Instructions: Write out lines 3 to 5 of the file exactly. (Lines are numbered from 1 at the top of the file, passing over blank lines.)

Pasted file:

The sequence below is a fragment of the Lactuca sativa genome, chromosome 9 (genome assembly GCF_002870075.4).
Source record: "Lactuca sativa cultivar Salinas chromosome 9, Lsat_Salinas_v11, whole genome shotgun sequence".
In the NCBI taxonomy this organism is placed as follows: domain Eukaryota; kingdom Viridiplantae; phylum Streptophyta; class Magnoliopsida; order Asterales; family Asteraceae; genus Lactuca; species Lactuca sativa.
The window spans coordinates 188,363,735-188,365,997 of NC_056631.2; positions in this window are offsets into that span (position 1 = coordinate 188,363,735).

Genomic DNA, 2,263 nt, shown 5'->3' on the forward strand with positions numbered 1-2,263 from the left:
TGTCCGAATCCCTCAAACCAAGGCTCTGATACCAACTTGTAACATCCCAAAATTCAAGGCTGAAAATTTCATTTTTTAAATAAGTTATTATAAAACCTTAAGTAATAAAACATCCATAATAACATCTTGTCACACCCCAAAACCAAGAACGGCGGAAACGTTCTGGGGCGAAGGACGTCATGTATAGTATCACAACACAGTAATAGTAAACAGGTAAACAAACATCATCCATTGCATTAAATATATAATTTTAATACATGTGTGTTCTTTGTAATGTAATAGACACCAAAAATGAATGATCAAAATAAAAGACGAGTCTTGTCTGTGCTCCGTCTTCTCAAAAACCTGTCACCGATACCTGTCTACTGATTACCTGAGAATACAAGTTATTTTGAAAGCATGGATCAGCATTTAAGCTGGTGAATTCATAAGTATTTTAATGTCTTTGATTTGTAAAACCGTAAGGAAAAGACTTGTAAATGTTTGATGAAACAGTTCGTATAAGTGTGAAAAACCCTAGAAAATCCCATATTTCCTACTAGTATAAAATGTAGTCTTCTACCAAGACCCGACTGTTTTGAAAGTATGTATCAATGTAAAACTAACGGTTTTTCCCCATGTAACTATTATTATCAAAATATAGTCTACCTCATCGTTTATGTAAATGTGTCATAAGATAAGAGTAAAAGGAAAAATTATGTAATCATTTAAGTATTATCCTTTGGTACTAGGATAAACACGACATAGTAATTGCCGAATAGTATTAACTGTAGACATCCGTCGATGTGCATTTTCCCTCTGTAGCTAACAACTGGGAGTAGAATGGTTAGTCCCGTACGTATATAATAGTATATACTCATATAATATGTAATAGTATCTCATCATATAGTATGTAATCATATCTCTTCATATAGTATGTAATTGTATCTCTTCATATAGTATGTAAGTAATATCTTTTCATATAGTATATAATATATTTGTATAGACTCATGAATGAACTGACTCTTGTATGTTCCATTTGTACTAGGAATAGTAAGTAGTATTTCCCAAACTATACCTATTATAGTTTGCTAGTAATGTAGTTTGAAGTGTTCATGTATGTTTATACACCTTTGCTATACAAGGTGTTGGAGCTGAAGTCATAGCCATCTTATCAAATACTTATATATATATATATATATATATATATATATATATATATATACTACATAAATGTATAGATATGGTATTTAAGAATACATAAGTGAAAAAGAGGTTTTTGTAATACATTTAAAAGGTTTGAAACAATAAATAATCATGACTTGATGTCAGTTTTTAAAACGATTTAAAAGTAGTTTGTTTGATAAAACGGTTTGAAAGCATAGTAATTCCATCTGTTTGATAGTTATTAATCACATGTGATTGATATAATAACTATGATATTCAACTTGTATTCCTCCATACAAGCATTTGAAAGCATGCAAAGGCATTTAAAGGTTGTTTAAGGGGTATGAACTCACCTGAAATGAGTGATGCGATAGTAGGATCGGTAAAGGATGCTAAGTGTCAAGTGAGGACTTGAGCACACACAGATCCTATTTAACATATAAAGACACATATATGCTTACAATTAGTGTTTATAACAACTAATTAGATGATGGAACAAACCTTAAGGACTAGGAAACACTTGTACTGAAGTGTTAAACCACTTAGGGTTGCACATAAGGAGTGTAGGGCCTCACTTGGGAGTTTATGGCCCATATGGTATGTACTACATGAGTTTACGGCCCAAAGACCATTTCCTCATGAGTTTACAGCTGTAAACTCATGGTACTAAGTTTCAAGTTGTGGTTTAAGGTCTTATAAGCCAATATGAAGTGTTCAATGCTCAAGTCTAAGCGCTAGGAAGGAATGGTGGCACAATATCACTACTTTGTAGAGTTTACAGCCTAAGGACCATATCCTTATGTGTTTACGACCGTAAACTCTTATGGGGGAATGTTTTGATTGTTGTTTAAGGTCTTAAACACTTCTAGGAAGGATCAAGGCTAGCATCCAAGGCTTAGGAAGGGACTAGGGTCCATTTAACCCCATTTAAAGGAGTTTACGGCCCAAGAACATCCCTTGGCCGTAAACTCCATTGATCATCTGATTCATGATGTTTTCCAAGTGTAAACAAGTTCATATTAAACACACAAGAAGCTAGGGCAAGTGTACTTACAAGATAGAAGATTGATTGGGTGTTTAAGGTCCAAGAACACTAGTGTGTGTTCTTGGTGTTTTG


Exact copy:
In the NCBI taxonomy this organism is placed as follows: domain Eukaryota; kingdom Viridiplantae; phylum Streptophyta; class Magnoliopsida; order Asterales; family Asteraceae; genus Lactuca; species Lactuca sativa.
The window spans coordinates 188,363,735-188,365,997 of NC_056631.2; positions in this window are offsets into that span (position 1 = coordinate 188,363,735).

Genomic DNA, 2,263 nt, shown 5'->3' on the forward strand with positions numbered 1-2,263 from the left: